The use of the radial artery as a vascular conduit is by no means a unique concept, however to our knowledge the use of the radial artery vascular pedicle as a conduit has not been reported for the salvage of a DIEP flap. The plastic surgical literature is abundant with reports of salvage techniques for DIEP/TRAM flaps. Barnett 3 reported a technique of venous supercharging free TRAMs by dividing the cephalic vein distally and rotating it about the infraclavicular fossa before anastomosing it to the superior inferior epigastric vein. This technique was also successfully used in the second phase of occlusion in this case. Blondeel 4 described salvaging a congested DIEP and free transverse rectus abdominis myocutaneous (TRAM) ﬂaps by interposition grafting of the superﬁcial inferior epigastric vein to the internal mammary vein. Wechselberger 5 solved insufﬁcient venous drainage by anastomosis of the superﬁcial inferior epigastric vein to a thoracodorsal, lateral thoracic, or intercostal vein. Obviously these techniques would not be successful in our case as no arterial inflow had been established. Niranjan 6 used several different anastomoses: superﬁcial circumﬂex iliac vein to cephalic vein, superﬁcial inferior epigastric vein to lateral pectoral vein, or an interposition vein graft between the cephalic vein and opposite pedicle to augment the venous system. The use of the contralateral internal mammary system was also entertained, however that would have required interposition vascular grafts to both the artery and vein to gain adequate pedicle length.
All these techniques require dissection of a separate recipient system and/or harvesting of an interposition graft, adding to the operative time.
Our concerns with the increasing ischemic time was the inevitable and irreversible sequelae of no–reflow phenomenon. Hence, the urgent anastomosis to the right radial artery vascular pedicle. No-reflow phenomenon is well documented in the plastic and reconstructive surgical literature. It consists of progressive vascular damage during reperfusion and an expanding zone of poor blood flow. 7 It was first described by May and colleagues 8 in 1978, they described the phenomenon in a free flap experiment and hypothesized that the no-reflow phenomenon is caused by cellular swelling, intravascular aggregation, and the leakage of intra-vascular fluid into the interstitial space, with reperfusion counterintuitively providing the main component of tissue injury after prolonged ischemia. Reperfusion injury, on the other hand, was first described by Cerra 9 in 1975. They initially studied myocardial pedicles in dogs and, in an experiment designed to detect the extent of reperfusion injury, found that restoration of blood flow was associated with subendothelial hemorrhagic necrosis.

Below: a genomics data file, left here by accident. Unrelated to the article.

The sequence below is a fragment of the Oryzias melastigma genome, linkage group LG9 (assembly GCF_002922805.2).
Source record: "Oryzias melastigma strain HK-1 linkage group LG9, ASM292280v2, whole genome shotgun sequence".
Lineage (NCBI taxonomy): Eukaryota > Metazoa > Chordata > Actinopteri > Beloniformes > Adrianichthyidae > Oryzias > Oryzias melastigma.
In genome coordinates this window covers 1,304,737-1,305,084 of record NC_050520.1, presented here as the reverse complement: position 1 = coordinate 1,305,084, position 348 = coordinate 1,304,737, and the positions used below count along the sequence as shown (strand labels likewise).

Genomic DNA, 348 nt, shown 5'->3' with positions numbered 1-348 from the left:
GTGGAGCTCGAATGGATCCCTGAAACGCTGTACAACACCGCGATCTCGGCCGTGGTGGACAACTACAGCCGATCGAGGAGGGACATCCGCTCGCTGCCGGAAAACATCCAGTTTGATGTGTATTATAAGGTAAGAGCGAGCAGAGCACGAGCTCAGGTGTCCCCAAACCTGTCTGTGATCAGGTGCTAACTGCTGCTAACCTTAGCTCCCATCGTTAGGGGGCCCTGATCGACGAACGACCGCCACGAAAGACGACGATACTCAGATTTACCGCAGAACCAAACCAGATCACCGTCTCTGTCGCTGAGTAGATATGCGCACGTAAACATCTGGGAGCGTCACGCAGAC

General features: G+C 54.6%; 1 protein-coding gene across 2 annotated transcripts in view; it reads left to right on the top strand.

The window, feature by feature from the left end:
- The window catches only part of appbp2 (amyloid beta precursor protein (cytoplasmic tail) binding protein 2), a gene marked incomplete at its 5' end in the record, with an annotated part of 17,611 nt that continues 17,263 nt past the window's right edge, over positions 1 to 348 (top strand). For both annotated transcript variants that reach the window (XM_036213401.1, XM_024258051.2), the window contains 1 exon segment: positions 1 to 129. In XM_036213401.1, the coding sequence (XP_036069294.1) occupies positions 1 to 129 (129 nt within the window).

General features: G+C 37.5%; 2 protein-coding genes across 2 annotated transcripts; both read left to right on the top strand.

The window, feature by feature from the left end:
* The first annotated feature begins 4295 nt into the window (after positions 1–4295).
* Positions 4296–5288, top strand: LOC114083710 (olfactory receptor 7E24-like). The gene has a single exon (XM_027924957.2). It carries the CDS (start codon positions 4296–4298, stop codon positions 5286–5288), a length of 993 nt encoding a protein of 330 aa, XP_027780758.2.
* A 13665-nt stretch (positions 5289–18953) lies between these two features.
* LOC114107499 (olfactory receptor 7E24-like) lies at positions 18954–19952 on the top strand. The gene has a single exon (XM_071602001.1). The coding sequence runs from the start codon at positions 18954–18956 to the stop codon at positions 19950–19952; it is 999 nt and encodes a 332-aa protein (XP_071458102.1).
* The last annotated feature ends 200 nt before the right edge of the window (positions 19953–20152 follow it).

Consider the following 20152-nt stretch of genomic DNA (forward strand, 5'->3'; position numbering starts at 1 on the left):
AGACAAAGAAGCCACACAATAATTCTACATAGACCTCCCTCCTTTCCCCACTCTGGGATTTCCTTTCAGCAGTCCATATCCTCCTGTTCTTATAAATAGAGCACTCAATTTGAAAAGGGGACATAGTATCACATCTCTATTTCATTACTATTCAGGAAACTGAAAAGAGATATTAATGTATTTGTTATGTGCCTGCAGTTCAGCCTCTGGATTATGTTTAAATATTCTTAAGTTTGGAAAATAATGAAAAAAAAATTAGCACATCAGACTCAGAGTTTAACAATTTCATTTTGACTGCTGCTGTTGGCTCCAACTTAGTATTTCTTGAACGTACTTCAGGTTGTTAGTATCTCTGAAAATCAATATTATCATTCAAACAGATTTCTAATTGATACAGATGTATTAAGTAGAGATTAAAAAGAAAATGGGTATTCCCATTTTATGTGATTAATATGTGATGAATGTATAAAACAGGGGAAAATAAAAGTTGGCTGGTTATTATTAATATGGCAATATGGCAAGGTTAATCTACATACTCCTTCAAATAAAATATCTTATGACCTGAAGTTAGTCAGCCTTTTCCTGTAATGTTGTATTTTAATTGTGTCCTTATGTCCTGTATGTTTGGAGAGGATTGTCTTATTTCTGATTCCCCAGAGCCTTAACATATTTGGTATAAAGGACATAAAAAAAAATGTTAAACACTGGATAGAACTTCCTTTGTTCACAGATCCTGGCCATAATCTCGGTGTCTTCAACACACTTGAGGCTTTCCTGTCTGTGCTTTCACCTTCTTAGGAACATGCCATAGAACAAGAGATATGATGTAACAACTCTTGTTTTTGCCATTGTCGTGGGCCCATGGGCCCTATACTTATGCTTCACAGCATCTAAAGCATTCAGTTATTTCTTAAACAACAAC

Several studies have subsequently examined the critical ischemic time (the maximum amount of time that a tissue can tolerate and yet survive) in skin 10 and myocutaneous flaps. 11 In general, skin and fascia are more resistant to ischemia than muscle. 12
The tolerance against ischemia varies depending on the type of tissue, for example, the critical ischemic time for human muscles at normothermic temperature is around 2 hours, whereas jejunum develops histologic changes after approximately 30 minutes of ischemia. 13 Studies have shown the critical time of total venous occlusion for skin flaps to be between 7 and 8 hours. 14 Harashina 15 also observed 100 percent necrosis in rat island skin flaps subjected to 8 hours or more of venous ischemia.
Unfortunately, very little has been published on the ischemic tolerance of DIEP flaps. The best available experimental model for the tolerance of fat to ischemia still remains the pivotal paper by May et al. 16 In their study they found that the denervated epigastric flap could be raised and reliably transferred by microvascular anastomosis, with 100% flap survival seen in the 1 and 4 hour ischemic flap models (30 flaps). They also concluded that using their free flap model of rat epigastric flaps the no-flow phenomenon changed from a predictably reversible to a uniformly irreversible process over a relatively short period, 4 hours of ischemia. Also the decrease in flap survival, at 1 week post-operative, seemed to be related to increasing periods of ischemia prior to reperfusion. This may explain the long-term aesthetic success of our flap and the absence of fat necrosis.